A few years ago a physiotherapist recommended that I join a breathing group. She might as well have recommended I join a motorcycle gang for all the understanding I had at the time for why one would join a group centred around breathing. I understand (a little) more about intentional breathing now, to the point where I might even consider seeking out a breathing group, if such groups were not so obviously a COVID vector at present.
Which leads me to Ashley Neese.
I found my way to Ashley Neese via a Google search for “relationship with grace,” as I was trying to understand what a relationship with grace might be after a friend recommended that I seek to “forge a deeper and wiser relationship with grace.” The meaning of grace in this context isn’t self-evident, and so it requires some puddling about.
This search led me to Letting Go with Grace, a post that Neese wrote in her blog in 2016 about ending a relationship:
Nobody knows how to end a relationship. Even if you read all of the self-help books and talk to your friends, family, teachers, and therapists, you still have to navigate the conversations and the separation on your own. It’s your work to do, it’s your path to carve out.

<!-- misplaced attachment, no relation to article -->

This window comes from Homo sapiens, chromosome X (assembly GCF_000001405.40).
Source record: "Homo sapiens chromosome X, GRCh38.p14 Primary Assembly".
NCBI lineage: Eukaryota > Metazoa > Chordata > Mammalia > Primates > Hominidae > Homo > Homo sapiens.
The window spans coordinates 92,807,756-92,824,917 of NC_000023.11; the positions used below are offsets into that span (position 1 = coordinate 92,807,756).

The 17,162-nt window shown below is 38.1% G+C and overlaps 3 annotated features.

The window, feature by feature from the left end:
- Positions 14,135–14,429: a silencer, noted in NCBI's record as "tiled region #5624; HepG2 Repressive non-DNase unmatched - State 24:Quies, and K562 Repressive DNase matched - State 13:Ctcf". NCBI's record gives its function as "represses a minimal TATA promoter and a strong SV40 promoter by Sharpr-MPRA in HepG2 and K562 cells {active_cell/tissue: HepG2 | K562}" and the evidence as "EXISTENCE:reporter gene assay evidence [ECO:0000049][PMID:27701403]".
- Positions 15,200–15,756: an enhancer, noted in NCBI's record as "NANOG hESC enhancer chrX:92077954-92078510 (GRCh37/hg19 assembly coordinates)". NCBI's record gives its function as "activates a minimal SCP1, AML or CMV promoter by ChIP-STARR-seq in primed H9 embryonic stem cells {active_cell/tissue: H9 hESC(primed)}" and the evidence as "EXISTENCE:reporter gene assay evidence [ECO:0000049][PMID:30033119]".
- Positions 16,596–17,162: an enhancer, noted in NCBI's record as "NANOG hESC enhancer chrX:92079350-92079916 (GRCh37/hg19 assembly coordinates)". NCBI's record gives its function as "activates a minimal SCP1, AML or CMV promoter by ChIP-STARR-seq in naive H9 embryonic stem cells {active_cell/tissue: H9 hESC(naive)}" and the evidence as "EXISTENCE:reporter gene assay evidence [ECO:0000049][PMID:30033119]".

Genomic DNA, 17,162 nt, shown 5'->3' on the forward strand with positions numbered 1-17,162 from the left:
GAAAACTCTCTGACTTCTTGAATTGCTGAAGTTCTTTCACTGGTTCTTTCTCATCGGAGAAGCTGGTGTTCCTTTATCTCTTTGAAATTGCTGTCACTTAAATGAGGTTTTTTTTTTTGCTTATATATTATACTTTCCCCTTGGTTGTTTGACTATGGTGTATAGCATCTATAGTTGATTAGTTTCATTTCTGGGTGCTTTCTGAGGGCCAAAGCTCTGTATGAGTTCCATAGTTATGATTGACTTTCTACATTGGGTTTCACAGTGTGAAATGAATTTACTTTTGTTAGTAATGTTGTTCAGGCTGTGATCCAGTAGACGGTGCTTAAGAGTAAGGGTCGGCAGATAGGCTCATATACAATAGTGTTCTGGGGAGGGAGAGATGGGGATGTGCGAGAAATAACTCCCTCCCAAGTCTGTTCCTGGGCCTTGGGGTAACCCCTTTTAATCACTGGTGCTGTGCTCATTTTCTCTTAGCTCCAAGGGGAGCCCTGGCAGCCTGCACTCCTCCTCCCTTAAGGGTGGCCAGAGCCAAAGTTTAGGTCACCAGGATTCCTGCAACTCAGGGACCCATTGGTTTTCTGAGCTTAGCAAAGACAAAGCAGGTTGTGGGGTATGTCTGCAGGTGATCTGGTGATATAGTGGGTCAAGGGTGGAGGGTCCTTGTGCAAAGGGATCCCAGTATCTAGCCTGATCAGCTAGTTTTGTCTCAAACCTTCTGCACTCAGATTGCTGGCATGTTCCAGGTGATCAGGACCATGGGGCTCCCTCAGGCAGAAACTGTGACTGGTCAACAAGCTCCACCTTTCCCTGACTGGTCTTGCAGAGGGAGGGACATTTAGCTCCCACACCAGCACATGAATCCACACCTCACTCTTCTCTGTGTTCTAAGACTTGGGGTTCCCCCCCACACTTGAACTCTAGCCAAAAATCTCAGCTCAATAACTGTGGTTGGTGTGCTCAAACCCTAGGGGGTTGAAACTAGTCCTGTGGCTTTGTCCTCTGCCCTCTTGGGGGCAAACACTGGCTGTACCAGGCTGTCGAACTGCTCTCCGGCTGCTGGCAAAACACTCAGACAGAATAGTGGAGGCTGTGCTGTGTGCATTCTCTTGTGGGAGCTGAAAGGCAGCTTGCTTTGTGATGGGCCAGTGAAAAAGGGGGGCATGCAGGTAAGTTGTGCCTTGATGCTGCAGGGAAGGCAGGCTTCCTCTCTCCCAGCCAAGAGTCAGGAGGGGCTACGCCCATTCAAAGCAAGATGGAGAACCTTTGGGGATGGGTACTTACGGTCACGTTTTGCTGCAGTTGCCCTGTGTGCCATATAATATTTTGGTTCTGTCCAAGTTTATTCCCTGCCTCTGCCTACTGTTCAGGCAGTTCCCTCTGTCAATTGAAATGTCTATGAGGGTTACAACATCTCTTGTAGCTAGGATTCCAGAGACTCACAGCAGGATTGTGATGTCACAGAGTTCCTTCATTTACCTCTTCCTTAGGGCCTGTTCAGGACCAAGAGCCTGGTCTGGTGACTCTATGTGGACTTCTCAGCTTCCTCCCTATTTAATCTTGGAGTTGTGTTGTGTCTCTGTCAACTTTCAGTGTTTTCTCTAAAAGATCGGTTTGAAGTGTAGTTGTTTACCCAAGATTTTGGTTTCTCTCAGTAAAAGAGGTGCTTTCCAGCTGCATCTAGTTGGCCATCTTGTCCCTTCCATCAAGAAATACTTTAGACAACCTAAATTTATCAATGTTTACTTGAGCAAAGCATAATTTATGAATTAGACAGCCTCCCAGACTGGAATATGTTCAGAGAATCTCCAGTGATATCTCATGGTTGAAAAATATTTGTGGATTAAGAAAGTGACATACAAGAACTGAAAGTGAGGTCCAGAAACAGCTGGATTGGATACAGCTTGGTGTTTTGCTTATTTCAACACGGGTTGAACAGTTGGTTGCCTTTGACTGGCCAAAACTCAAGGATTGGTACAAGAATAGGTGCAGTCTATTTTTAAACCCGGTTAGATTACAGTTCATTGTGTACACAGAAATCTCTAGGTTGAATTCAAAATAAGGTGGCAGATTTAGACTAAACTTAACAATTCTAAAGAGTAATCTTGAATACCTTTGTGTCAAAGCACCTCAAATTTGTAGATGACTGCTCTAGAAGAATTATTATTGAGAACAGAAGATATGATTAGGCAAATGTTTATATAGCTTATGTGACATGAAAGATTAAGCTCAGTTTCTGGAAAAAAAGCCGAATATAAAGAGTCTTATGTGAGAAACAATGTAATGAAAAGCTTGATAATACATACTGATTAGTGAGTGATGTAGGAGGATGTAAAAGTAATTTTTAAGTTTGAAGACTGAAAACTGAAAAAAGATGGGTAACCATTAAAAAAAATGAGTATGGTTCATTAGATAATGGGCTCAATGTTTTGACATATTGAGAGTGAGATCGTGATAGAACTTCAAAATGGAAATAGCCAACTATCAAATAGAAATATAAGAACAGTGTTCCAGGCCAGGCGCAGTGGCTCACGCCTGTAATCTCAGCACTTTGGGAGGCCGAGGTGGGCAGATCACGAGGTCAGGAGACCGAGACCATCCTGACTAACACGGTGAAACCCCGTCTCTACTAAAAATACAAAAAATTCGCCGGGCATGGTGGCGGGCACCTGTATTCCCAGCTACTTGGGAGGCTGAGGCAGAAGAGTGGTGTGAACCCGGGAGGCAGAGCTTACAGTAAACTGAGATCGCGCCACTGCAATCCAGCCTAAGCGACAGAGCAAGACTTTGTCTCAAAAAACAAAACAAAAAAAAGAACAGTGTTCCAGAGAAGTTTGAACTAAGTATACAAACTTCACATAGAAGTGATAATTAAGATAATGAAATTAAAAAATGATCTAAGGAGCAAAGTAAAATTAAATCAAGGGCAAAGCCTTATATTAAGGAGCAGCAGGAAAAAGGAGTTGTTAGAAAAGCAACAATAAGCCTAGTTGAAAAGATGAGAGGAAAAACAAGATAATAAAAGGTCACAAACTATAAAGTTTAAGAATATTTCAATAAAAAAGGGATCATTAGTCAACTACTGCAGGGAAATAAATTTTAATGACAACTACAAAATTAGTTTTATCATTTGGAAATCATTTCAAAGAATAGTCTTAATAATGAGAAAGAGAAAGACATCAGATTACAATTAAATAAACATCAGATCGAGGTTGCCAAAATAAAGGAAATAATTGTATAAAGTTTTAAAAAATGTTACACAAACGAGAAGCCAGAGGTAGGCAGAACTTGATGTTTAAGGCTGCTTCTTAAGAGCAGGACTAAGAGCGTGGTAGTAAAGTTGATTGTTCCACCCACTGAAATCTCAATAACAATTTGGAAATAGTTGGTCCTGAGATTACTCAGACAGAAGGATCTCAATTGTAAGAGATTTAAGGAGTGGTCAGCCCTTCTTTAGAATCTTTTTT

The reality is, we’re all just making up how we relate to each other as we go along. While it can seem overwhelming to breakup with someone you love, the truth is, you only have two paths to take. You can choose to let go with an open heart or you can shut yourself off from what is happening. To end a relationship with an open heart is to let go with grace. This is the path I chose because I had enough experience with unconscious breakups over the years and this time I had to do things differently for myself and for Jason. I owed us both that much.
While the post doesn’t come right out and say what she means by grace, reading it provides an uncommonly deep insight into it nonetheless. It might not be the grace I need to forge a deeper and wiser relationship with, but it’s a place to start.
Ashley Neese also happens to be a breathwork practitioner, and although it takes some skill to navigate the language rapids of her professional offerings (“sessions are led in a safe and co-regulated energy field”), I’ve found the simple breathing exercise she describes here to be a helpful starting place for understanding what this world is all about.